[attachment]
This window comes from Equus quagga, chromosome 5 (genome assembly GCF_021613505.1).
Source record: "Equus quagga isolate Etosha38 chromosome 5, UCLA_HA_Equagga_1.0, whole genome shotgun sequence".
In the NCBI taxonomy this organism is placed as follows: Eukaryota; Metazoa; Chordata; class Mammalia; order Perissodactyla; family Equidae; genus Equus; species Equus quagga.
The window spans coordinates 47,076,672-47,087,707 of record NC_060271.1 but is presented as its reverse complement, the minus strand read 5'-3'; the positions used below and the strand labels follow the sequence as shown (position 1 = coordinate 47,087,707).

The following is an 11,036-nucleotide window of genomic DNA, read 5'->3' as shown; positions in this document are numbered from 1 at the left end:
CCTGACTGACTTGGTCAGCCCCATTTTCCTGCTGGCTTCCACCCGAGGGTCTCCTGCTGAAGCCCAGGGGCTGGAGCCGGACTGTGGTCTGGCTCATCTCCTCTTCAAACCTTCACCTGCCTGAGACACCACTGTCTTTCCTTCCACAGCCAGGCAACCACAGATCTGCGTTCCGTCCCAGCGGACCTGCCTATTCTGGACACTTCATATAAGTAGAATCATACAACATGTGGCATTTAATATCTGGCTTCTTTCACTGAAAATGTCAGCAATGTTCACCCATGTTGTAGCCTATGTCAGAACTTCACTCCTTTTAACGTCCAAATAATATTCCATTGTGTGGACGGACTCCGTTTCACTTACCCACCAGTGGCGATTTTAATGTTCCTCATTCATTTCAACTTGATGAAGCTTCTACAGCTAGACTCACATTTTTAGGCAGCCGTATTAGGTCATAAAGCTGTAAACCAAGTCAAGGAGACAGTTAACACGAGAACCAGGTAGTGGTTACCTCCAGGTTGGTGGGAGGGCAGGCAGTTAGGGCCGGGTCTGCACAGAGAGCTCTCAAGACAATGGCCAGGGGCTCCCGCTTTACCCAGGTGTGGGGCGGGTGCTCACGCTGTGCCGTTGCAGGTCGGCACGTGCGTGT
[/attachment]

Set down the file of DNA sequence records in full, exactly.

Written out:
This window comes from Equus quagga, chromosome 5 (genome assembly GCF_021613505.1).
Source record: "Equus quagga isolate Etosha38 chromosome 5, UCLA_HA_Equagga_1.0, whole genome shotgun sequence".
In the NCBI taxonomy this organism is placed as follows: Eukaryota; Metazoa; Chordata; class Mammalia; order Perissodactyla; family Equidae; genus Equus; species Equus quagga.
The window spans coordinates 47,076,672-47,087,707 of record NC_060271.1 but is presented as its reverse complement, the minus strand read 5'-3'; the positions used below and the strand labels follow the sequence as shown (position 1 = coordinate 47,087,707).

The following is an 11,036-nucleotide window of genomic DNA, read 5'->3' as shown; positions in this document are numbered from 1 at the left end:
CCTGACTGACTTGGTCAGCCCCATTTTCCTGCTGGCTTCCACCCGAGGGTCTCCTGCTGAAGCCCAGGGGCTGGAGCCGGACTGTGGTCTGGCTCATCTCCTCTTCAAACCTTCACCTGCCTGAGACACCACTGTCTTTCCTTCCACAGCCAGGCAACCACAGATCTGCGTTCCGTCCCAGCGGACCTGCCTATTCTGGACACTTCATATAAGTAGAATCATACAACATGTGGCATTTAATATCTGGCTTCTTTCACTGAAAATGTCAGCAATGTTCACCCATGTTGTAGCCTATGTCAGAACTTCACTCCTTTTAACGTCCAAATAATATTCCATTGTGTGGACGGACTCCGTTTCACTTACCCACCAGTGGCGATTTTAATGTTCCTCATTCATTTCAACTTGATGAAGCTTCTACAGCTAGACTCACATTTTTAGGCAGCCGTATTAGGTCATAAAGCTGTAAACCAAGTCAAGGAGACAGTTAACACGAGAACCAGGTAGTGGTTACCTCCAGGTTGGTGGGAGGGCAGGCAGTTAGGGCCGGGTCTGCACAGAGAGCTCTCAAGACAATGGCCAGGGGCTCCCGCTTTACCCAGGTGTGGGGCGGGTGCTCACGCTGTGCCGTTGCAGGTCGGCACGTGCGTGT